Strengthening the password policy is good idea (“Does MyUA Portal make the grade?”, April 17). But, of course, strong passwords like that are hard to remember, especially if you have 30 of them. I’m a co-founder at an online password manager, and these are the steps I often suggest to folks with many different accounts to log into:

1. Choose a good password manager. Make a nice strong password to access this.

2. Fill it up with your current passwords.

3. Take some time to change all of your “reused” passwords into strong ones. These don’t have to be easily remembered since you can look them up. Your password manager should have some sort of generator incorporated that makes this faster.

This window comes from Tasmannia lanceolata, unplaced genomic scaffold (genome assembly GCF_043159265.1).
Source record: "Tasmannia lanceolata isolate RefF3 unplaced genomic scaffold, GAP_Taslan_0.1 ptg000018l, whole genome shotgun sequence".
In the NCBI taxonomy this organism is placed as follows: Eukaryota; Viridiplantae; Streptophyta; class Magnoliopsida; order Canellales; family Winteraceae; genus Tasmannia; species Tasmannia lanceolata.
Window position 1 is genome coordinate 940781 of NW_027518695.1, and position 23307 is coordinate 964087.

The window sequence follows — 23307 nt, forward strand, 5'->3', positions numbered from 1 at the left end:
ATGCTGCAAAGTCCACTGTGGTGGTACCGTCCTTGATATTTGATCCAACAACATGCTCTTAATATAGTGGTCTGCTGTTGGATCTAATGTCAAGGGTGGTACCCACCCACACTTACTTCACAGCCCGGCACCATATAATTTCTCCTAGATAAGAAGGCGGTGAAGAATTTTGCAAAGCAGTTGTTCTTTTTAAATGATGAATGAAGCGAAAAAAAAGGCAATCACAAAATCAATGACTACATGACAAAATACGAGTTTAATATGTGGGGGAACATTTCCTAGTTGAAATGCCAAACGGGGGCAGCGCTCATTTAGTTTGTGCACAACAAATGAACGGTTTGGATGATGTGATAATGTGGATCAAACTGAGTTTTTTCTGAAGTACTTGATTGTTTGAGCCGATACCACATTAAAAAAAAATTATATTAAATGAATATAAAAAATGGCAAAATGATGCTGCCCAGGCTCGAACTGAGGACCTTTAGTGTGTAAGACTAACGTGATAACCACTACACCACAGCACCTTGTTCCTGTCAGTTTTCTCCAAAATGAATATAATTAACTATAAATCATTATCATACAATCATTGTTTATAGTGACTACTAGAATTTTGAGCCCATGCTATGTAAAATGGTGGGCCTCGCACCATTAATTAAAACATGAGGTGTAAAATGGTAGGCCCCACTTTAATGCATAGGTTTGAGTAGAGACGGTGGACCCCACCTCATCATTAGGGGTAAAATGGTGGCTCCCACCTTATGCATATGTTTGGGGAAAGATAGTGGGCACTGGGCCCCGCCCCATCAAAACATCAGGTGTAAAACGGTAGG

Then you’re all set. When you need to log into a site, just go to your password manager and look it up.

Whenever you sign up for a new site at that point, use the generator in your password manager to make a strong, random and unique password. Then save it.

Despite the name “password manager,” you can also use it to store all sort of things, not just logins. Think confirmation numbers, registration numbers, software keys, emergency support phone numbers, frequent flyer miles, codes, notes, pins, snippets or even just some links that you’d like to keep private. Think of it as a private vault or a secure organizer.

Tara Kelly
Rome, Italy

Engineering is a good start, but all of UAA needs growth